No police action on African bias claims - researcher

1:44 pm on 7 March 2016

Police were aware of issues facing young African New Zealanders but did nothing, says the author of a report on police harrassment.


Marvin said police stopped him on a regular basis. Photo: RNZ / Mohamed Hassan

The report, by AUT researcher Camille Nakhid, came out of a survey of African New Zealanders between the ages of 16 and 31, who said they had been racially profiled, harassed and, in some instances, beaten by police.

The first part of the study involved an online survey answered by 84 people of African ethnicity. One third said they had been stopped by police.

On Friday, the deputy chief executive of Maori, Pacific and ethnic services for the police, Wally Haumaha, dismissed the report, saying it was based on unsubstantiated claims.

He said police had previously met with Dr Nakhid, and had flagged the allegations.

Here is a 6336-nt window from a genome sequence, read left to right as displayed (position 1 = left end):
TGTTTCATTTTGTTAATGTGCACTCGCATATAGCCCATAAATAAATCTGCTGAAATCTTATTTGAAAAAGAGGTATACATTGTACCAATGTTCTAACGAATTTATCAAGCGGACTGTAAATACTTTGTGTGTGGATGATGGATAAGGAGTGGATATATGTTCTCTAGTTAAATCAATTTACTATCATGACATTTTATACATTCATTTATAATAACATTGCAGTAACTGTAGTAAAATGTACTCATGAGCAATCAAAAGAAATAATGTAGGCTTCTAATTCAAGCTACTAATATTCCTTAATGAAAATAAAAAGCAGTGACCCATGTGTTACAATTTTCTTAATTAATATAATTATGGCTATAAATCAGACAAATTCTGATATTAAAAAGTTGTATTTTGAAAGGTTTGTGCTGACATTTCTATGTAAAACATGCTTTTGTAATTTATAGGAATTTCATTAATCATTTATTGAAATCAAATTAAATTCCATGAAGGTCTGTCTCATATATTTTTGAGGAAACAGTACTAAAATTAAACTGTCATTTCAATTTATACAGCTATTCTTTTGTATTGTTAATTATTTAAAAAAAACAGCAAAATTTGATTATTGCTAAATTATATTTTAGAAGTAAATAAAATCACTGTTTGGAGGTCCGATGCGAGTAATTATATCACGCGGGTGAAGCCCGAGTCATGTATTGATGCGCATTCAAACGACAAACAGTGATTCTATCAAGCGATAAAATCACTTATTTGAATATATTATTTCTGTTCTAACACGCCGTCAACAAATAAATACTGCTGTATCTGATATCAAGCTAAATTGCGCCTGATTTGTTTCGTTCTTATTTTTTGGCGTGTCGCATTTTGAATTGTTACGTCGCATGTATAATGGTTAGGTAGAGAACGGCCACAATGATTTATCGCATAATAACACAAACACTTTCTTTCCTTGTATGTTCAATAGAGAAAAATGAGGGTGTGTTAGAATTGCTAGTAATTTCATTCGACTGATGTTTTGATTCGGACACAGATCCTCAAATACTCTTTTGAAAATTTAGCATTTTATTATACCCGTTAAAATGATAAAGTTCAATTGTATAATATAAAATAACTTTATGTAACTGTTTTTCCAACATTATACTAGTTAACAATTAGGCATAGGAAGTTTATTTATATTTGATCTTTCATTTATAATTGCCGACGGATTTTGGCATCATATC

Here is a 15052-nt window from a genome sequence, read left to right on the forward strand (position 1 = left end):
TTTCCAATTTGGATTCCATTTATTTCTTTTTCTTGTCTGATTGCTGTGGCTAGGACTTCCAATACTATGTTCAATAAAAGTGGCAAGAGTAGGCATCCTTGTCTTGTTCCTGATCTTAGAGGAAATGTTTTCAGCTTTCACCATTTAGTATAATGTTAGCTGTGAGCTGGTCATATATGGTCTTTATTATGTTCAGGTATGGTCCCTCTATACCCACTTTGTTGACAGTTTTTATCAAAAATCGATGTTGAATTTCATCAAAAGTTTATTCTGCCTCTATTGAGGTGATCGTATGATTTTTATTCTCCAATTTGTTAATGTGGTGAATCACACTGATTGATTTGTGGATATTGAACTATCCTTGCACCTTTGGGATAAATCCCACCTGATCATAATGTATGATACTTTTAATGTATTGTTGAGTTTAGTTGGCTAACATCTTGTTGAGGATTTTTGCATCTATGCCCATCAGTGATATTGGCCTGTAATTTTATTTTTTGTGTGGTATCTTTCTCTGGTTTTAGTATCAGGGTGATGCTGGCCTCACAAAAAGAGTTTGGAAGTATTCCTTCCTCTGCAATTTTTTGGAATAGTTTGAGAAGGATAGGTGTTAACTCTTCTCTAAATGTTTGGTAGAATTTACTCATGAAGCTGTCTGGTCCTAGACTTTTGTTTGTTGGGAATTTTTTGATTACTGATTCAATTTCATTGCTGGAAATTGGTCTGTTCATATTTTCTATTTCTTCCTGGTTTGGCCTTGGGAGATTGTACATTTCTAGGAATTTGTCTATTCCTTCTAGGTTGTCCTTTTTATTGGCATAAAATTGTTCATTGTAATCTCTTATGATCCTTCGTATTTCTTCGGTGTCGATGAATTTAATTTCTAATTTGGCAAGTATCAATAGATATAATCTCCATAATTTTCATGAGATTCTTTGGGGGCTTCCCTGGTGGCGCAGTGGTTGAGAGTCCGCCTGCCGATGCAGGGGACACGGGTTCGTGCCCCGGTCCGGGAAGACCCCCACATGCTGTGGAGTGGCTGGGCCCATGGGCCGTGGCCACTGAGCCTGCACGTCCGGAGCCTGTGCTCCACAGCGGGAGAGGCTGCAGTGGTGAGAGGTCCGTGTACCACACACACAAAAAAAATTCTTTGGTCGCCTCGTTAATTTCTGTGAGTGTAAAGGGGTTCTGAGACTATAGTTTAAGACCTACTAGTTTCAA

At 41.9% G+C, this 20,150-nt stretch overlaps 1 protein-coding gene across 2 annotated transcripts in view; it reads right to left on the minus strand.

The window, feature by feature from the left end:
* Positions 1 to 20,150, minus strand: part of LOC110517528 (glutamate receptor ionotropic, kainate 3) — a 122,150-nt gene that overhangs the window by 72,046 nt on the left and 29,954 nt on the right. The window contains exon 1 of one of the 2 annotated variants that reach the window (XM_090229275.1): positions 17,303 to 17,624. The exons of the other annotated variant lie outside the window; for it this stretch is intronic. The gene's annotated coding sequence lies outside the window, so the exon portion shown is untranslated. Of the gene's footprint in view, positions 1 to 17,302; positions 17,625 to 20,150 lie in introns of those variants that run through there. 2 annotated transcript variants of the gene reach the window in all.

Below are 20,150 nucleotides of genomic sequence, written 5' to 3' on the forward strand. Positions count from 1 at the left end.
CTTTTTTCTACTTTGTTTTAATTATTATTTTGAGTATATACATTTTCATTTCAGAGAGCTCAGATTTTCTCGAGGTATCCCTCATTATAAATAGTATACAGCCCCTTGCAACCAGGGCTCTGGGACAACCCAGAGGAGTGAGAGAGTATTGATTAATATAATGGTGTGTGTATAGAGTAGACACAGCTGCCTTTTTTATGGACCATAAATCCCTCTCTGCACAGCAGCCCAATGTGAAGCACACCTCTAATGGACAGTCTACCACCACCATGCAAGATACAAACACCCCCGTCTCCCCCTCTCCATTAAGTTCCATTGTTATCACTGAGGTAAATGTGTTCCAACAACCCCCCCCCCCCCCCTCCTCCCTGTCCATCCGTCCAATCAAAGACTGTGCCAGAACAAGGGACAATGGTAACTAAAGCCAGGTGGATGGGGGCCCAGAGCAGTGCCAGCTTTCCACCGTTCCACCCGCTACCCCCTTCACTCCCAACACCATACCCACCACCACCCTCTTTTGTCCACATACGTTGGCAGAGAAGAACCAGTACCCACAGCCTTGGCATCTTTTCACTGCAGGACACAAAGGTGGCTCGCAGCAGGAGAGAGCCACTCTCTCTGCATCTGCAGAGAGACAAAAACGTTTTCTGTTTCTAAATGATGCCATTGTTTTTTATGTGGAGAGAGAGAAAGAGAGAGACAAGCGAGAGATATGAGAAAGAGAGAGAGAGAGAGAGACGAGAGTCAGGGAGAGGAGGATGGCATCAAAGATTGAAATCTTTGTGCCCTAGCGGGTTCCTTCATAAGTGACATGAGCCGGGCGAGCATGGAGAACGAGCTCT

But Dr Nakhid said despite trying to raise the report's findings on several occasions she was ignored, and promises to hold community meetings were not followed through by police.

She said it was the young Africans interviewed, many of whom felt unfairly treated, who had pushed for the report's release.

Police said the findings were based on an online survey tool involving a small number of individuals - some of whom were known to the police - and they did not agree with the findings.

Mr Haumaha said people should make a complaint if they have been abused by police. He questioned the quality of the research and said he would like to see the researcher front up with the evidence.

Mr Haumaha said he would be gobsmacked if police used some of the language they were accused of.

But the national president of African communities in New Zealand, former Race Relations Conciliator Gregory Fortuin, said the stories the young Africans had told were authentic and should not be ignored.

He said police had a good relationship with the African community, but there was a need for real change.

"I don't think that it is just appointing 10, 20, 30 Africans to the police force, it's the DNA of our society, it's the DNA of the police force that needs to change.

"So it's ensuring that every single person is treated with respect by everybody in the police."

Mr Fortuin said rogue officers needed to be weeded out.

RNZ News has requested a comment from police.

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